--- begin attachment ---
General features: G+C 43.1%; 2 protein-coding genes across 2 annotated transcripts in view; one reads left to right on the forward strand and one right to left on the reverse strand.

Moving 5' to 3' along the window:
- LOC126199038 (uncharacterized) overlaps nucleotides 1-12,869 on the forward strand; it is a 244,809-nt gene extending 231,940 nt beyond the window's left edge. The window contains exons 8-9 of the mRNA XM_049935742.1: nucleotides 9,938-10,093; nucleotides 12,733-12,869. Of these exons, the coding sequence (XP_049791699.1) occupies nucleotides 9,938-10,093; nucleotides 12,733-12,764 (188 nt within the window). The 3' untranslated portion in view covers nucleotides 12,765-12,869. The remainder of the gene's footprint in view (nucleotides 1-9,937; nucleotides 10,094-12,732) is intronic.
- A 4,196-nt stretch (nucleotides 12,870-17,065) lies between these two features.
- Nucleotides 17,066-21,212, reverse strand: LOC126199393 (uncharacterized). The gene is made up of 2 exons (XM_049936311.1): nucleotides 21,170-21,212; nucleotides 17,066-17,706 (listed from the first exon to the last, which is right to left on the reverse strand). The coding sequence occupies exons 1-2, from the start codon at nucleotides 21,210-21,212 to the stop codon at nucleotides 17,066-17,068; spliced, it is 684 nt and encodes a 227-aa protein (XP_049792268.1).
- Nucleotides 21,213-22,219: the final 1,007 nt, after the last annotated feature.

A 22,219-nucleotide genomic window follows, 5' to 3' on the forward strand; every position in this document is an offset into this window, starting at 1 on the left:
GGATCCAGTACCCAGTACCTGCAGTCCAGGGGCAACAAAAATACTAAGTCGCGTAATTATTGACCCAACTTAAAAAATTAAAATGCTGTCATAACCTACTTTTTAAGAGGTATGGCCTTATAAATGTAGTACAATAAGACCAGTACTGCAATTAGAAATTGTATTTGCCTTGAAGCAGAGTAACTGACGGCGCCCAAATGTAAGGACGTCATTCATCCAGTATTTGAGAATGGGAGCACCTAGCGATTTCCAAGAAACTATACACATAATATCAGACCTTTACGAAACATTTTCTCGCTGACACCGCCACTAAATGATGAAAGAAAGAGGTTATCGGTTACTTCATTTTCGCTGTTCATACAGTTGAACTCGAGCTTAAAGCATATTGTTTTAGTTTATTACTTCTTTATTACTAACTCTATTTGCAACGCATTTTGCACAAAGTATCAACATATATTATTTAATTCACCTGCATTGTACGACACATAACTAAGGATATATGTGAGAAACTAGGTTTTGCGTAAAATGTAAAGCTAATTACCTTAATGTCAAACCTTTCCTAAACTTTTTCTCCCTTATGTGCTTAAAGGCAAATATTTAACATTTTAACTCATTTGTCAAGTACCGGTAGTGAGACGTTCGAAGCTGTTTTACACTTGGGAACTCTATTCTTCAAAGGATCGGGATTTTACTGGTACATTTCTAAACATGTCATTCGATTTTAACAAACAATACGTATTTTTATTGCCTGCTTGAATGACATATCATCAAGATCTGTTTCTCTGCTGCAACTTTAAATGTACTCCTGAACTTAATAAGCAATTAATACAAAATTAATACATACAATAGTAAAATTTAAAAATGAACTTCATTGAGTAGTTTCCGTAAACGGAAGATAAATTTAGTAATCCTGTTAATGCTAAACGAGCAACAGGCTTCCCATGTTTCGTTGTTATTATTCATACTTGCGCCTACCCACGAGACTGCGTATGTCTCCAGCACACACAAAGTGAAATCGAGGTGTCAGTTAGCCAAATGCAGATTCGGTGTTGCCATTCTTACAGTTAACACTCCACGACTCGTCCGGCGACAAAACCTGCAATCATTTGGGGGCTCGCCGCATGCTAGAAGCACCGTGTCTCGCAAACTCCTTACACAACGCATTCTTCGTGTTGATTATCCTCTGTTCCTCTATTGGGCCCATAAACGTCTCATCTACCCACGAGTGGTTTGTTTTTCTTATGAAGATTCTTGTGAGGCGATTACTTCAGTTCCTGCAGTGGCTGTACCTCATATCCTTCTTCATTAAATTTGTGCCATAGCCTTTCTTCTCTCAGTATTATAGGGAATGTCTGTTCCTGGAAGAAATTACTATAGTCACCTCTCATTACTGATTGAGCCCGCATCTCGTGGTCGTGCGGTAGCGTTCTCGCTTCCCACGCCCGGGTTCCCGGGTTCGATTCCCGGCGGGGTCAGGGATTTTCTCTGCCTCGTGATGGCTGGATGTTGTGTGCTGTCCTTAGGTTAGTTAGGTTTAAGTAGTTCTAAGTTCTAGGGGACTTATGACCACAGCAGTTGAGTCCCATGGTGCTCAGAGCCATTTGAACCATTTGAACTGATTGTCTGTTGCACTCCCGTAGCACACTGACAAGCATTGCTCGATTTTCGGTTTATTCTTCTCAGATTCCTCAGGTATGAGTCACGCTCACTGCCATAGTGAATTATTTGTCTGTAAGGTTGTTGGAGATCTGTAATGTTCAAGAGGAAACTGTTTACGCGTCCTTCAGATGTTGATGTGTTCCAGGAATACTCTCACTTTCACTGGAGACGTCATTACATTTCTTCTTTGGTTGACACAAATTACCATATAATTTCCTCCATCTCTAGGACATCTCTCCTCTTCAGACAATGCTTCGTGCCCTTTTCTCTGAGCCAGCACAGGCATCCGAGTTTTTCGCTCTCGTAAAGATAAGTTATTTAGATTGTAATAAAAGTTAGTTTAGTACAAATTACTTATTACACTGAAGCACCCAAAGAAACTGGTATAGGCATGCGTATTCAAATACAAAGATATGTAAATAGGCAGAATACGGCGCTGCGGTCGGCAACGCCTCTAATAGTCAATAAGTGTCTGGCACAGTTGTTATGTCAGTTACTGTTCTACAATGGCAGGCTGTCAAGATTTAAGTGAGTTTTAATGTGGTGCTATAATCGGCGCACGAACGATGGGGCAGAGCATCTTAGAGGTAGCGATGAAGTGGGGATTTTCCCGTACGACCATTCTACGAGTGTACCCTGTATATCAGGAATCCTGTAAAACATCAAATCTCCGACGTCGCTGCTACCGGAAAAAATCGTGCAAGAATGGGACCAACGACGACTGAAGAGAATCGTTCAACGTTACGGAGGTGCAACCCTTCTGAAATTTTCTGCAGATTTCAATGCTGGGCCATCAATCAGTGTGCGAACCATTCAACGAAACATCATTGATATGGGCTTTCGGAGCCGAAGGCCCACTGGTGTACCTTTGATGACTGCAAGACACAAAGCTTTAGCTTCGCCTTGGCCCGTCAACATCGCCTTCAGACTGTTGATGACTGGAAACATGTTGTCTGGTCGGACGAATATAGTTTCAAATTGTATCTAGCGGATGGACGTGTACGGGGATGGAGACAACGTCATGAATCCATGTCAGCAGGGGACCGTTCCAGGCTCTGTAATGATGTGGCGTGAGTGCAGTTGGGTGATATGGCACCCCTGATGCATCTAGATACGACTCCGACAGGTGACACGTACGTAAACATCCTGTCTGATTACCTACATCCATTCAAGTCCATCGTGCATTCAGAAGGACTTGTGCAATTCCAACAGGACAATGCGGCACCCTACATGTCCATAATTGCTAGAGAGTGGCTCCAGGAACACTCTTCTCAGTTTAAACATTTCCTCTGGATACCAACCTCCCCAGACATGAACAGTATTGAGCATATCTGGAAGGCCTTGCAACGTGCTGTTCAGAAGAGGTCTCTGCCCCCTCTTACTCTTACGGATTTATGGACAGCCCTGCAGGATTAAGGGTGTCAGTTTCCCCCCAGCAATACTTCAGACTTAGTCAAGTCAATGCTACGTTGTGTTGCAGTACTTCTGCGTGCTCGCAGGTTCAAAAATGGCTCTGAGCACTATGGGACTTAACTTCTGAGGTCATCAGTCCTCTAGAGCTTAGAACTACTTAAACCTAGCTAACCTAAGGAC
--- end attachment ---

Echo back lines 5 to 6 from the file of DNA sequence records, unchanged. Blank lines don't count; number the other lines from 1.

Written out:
- Nucleotides 17,066-21,212, reverse strand: LOC126199393 (uncharacterized). The gene is made up of 2 exons (XM_049936311.1): nucleotides 21,170-21,212; nucleotides 17,066-17,706 (listed from the first exon to the last, which is right to left on the reverse strand). The coding sequence occupies exons 1-2, from the start codon at nucleotides 21,210-21,212 to the stop codon at nucleotides 17,066-17,068; spliced, it is 684 nt and encodes a 227-aa protein (XP_049792268.1).
- Nucleotides 21,213-22,219: the final 1,007 nt, after the last annotated feature.